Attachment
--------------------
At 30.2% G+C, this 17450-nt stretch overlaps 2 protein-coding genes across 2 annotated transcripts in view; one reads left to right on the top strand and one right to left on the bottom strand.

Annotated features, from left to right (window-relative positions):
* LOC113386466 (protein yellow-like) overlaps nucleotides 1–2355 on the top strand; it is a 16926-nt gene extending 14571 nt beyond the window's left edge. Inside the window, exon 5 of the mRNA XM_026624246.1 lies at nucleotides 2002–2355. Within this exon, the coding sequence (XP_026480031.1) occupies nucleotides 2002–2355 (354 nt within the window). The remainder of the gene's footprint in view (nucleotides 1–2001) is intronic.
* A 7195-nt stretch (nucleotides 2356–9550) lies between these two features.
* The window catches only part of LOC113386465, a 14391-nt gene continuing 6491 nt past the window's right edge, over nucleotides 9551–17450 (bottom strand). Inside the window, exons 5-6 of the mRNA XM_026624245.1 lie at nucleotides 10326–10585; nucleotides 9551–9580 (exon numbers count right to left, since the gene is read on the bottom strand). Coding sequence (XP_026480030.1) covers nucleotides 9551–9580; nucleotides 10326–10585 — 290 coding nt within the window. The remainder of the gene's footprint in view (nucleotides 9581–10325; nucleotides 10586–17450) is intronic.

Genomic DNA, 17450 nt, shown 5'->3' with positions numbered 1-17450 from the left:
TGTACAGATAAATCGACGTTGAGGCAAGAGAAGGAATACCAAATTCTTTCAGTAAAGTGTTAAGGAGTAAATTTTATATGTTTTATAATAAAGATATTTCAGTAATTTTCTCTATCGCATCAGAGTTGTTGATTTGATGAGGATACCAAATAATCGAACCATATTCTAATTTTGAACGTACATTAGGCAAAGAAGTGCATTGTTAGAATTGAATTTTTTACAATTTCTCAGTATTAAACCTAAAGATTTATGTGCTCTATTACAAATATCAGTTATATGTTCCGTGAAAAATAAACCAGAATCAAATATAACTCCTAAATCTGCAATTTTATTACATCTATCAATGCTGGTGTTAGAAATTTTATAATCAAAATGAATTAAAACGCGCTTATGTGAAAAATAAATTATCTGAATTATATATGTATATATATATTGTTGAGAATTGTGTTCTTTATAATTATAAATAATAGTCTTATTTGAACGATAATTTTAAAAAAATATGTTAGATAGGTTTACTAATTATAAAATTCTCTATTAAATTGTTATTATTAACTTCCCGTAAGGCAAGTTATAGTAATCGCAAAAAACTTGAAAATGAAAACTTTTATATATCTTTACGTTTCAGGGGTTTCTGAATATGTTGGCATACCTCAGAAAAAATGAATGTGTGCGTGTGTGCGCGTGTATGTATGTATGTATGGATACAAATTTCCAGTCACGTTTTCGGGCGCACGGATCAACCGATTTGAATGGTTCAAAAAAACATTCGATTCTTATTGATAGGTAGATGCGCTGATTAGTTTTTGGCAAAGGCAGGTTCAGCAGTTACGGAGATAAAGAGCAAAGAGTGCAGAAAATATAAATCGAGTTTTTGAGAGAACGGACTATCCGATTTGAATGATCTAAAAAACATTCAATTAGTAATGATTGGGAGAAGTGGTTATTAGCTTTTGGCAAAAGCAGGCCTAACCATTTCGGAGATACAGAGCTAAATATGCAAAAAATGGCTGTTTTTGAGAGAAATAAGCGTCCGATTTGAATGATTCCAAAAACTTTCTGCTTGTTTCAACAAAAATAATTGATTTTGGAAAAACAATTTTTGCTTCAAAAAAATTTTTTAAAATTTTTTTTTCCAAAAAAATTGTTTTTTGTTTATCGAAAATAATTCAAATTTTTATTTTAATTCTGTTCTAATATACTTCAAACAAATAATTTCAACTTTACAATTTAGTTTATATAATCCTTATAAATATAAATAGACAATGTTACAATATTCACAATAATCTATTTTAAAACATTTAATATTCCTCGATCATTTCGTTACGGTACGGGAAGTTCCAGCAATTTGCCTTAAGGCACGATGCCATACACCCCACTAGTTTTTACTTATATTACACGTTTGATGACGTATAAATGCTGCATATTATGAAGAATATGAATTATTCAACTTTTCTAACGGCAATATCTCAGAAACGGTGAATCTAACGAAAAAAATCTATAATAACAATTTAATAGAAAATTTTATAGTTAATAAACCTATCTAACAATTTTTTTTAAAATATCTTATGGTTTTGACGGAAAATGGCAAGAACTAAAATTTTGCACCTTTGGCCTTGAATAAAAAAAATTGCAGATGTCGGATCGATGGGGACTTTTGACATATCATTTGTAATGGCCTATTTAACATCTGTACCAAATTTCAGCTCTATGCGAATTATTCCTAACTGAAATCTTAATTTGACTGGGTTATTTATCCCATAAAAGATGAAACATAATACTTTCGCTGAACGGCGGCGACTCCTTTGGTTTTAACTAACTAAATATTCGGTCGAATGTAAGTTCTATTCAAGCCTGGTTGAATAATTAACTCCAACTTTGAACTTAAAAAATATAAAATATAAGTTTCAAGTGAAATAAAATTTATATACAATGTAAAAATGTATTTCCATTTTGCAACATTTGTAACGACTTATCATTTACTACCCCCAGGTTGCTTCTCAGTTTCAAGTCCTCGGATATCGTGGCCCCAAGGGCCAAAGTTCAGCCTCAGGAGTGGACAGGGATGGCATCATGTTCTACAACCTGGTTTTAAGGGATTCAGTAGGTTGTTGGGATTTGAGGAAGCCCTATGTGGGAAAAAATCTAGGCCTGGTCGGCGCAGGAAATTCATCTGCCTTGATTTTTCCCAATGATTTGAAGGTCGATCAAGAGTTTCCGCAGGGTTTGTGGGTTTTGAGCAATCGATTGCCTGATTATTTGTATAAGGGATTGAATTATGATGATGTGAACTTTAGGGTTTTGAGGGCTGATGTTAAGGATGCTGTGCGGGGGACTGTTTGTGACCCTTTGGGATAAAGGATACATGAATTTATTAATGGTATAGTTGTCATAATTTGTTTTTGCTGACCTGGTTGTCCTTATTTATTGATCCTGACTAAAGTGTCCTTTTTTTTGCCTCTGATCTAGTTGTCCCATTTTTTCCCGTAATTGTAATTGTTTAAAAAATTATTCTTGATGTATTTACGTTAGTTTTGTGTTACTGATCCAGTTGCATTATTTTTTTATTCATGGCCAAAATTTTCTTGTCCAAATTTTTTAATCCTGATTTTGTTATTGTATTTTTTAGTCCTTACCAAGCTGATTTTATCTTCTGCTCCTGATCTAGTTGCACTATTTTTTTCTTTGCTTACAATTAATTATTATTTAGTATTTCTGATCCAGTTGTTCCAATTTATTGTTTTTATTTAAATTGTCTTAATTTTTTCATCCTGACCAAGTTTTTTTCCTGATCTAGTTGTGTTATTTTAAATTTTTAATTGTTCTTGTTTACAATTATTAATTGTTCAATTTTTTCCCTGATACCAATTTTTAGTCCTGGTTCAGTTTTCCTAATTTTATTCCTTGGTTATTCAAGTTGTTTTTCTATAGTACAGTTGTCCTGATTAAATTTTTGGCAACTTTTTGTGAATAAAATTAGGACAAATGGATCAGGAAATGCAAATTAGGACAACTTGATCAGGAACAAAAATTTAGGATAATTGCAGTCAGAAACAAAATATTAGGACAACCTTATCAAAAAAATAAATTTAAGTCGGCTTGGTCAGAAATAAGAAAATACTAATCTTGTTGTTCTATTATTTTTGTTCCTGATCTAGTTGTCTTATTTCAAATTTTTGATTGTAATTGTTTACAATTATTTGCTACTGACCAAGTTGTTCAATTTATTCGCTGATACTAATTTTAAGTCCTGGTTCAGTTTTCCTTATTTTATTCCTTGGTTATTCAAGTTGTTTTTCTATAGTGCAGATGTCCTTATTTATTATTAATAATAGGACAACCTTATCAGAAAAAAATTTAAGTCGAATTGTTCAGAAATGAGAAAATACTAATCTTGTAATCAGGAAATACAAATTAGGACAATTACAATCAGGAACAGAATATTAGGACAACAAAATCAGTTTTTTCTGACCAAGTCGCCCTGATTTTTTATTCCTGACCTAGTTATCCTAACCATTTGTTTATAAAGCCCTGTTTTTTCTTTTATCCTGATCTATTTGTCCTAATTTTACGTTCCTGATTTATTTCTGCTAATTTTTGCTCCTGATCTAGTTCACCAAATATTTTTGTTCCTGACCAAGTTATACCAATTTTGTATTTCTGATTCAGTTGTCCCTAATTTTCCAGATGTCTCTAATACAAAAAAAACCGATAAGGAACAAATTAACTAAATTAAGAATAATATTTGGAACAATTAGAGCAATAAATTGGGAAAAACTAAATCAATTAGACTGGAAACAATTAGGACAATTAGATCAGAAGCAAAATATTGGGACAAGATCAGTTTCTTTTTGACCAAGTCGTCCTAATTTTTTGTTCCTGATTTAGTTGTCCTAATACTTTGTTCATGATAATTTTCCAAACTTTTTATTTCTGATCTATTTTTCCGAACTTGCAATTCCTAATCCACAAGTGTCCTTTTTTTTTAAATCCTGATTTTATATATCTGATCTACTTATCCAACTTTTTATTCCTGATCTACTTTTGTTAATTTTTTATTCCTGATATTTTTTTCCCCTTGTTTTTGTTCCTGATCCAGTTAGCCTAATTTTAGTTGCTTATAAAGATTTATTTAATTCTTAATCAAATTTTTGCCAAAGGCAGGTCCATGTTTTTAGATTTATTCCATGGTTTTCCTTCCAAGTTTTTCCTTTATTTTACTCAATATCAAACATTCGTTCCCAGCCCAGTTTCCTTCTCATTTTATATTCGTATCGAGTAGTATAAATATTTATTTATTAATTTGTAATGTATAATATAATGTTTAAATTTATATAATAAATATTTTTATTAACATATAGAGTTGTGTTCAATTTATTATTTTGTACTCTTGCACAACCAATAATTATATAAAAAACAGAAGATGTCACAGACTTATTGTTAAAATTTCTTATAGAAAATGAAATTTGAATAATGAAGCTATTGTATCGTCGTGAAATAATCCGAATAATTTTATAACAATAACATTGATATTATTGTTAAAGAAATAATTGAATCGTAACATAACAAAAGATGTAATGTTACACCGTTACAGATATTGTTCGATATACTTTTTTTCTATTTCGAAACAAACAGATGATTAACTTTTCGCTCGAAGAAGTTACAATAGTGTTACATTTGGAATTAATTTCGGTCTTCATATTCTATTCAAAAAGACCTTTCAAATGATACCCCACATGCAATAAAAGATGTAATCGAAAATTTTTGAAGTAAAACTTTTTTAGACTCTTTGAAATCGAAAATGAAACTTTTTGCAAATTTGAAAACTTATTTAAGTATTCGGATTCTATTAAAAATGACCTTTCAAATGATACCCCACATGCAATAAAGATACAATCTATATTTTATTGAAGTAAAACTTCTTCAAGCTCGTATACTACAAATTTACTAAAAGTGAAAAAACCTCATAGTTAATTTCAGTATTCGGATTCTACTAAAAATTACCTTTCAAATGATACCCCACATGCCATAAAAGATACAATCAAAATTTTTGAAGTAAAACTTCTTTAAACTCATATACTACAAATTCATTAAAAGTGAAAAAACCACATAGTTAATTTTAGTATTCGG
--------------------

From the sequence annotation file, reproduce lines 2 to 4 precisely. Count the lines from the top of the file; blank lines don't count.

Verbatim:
Annotated features, from left to right (window-relative positions):
* LOC113386466 (protein yellow-like) overlaps nucleotides 1–2355 on the top strand; it is a 16926-nt gene extending 14571 nt beyond the window's left edge. Inside the window, exon 5 of the mRNA XM_026624246.1 lies at nucleotides 2002–2355. Within this exon, the coding sequence (XP_026480031.1) occupies nucleotides 2002–2355 (354 nt within the window). The remainder of the gene's footprint in view (nucleotides 1–2001) is intronic.
* A 7195-nt stretch (nucleotides 2356–9550) lies between these two features.